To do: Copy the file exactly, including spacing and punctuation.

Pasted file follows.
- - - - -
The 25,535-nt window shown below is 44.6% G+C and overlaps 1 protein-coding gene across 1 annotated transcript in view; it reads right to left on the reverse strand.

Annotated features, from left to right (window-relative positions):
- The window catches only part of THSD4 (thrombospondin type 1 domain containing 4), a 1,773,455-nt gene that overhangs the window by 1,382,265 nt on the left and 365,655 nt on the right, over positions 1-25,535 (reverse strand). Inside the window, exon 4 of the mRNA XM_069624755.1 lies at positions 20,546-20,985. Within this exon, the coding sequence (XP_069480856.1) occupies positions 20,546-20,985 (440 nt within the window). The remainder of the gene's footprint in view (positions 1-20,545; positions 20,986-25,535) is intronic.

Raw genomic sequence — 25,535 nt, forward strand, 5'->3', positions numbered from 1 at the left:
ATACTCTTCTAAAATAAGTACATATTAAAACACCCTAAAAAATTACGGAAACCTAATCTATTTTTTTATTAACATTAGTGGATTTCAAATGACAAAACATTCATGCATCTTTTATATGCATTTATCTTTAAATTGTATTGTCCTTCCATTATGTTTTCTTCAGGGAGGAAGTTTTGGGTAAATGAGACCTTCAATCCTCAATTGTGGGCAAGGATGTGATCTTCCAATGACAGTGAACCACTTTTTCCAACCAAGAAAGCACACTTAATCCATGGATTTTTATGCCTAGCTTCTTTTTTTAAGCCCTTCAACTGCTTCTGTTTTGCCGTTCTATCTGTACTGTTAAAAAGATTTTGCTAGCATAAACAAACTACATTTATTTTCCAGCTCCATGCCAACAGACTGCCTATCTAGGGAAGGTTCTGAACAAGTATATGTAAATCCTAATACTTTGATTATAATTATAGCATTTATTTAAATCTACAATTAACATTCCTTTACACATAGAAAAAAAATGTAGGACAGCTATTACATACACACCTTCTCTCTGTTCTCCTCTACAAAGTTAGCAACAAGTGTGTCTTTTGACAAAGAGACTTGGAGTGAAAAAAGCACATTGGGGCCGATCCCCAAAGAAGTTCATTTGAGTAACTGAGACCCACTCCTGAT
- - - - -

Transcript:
The 25,535-nt window shown below is 44.6% G+C and overlaps 1 protein-coding gene across 1 annotated transcript in view; it reads right to left on the reverse strand.

Annotated features, from left to right (window-relative positions):
- The window catches only part of THSD4 (thrombospondin type 1 domain containing 4), a 1,773,455-nt gene that overhangs the window by 1,382,265 nt on the left and 365,655 nt on the right, over positions 1-25,535 (reverse strand). Inside the window, exon 4 of the mRNA XM_069624755.1 lies at positions 20,546-20,985. Within this exon, the coding sequence (XP_069480856.1) occupies positions 20,546-20,985 (440 nt within the window). The remainder of the gene's footprint in view (positions 1-20,545; positions 20,986-25,535) is intronic.

Raw genomic sequence — 25,535 nt, forward strand, 5'->3', positions numbered from 1 at the left:
ATACTCTTCTAAAATAAGTACATATTAAAACACCCTAAAAAATTACGGAAACCTAATCTATTTTTTTATTAACATTAGTGGATTTCAAATGACAAAACATTCATGCATCTTTTATATGCATTTATCTTTAAATTGTATTGTCCTTCCATTATGTTTTCTTCAGGGAGGAAGTTTTGGGTAAATGAGACCTTCAATCCTCAATTGTGGGCAAGGATGTGATCTTCCAATGACAGTGAACCACTTTTTCCAACCAAGAAAGCACACTTAATCCATGGATTTTTATGCCTAGCTTCTTTTTTTAAGCCCTTCAACTGCTTCTGTTTTGCCGTTCTATCTGTACTGTTAAAAAGATTTTGCTAGCATAAACAAACTACATTTATTTTCCAGCTCCATGCCAACAGACTGCCTATCTAGGGAAGGTTCTGAACAAGTATATGTAAATCCTAATACTTTGATTATAATTATAGCATTTATTTAAATCTACAATTAACATTCCTTTACACATAGAAAAAAAATGTAGGACAGCTATTACATACACACCTTCTCTCTGTTCTCCTCTACAAAGTTAGCAACAAGTGTGTCTTTTGACAAAGAGACTTGGAGTGAAAAAAGCACATTGGGGCCGATCCCCAAAGAAGTTCATTTGAGTAACTGAGACCCACTCCTGAT